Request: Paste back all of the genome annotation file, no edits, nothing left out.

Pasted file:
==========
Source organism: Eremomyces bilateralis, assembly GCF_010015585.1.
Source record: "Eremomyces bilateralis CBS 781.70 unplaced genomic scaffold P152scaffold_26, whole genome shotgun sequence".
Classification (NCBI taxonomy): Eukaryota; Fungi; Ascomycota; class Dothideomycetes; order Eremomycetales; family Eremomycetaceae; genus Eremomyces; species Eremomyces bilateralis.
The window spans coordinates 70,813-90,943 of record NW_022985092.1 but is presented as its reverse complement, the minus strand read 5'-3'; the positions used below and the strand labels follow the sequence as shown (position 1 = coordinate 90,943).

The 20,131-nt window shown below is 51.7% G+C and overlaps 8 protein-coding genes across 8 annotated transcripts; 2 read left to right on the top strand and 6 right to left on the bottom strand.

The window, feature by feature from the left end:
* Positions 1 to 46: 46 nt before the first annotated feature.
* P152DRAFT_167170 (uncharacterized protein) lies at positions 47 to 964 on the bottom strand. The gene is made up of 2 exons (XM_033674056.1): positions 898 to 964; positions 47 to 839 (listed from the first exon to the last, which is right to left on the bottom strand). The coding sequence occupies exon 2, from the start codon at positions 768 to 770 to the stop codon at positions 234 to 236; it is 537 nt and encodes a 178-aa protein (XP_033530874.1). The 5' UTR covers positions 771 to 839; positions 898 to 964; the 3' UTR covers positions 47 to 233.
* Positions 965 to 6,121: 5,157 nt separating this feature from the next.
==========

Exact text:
Source organism: Eremomyces bilateralis, assembly GCF_010015585.1.
Source record: "Eremomyces bilateralis CBS 781.70 unplaced genomic scaffold P152scaffold_26, whole genome shotgun sequence".
Classification (NCBI taxonomy): Eukaryota; Fungi; Ascomycota; class Dothideomycetes; order Eremomycetales; family Eremomycetaceae; genus Eremomyces; species Eremomyces bilateralis.
The window spans coordinates 70,813-90,943 of record NW_022985092.1 but is presented as its reverse complement, the minus strand read 5'-3'; the positions used below and the strand labels follow the sequence as shown (position 1 = coordinate 90,943).

The 20,131-nt window shown below is 51.7% G+C and overlaps 8 protein-coding genes across 8 annotated transcripts; 2 read left to right on the top strand and 6 right to left on the bottom strand.

The window, feature by feature from the left end:
* Positions 1 to 46: 46 nt before the first annotated feature.
* P152DRAFT_167170 (uncharacterized protein) lies at positions 47 to 964 on the bottom strand. The gene is made up of 2 exons (XM_033674056.1): positions 898 to 964; positions 47 to 839 (listed from the first exon to the last, which is right to left on the bottom strand). The coding sequence occupies exon 2, from the start codon at positions 768 to 770 to the stop codon at positions 234 to 236; it is 537 nt and encodes a 178-aa protein (XP_033530874.1). The 5' UTR covers positions 771 to 839; positions 898 to 964; the 3' UTR covers positions 47 to 233.
* Positions 965 to 6,121: 5,157 nt separating this feature from the next.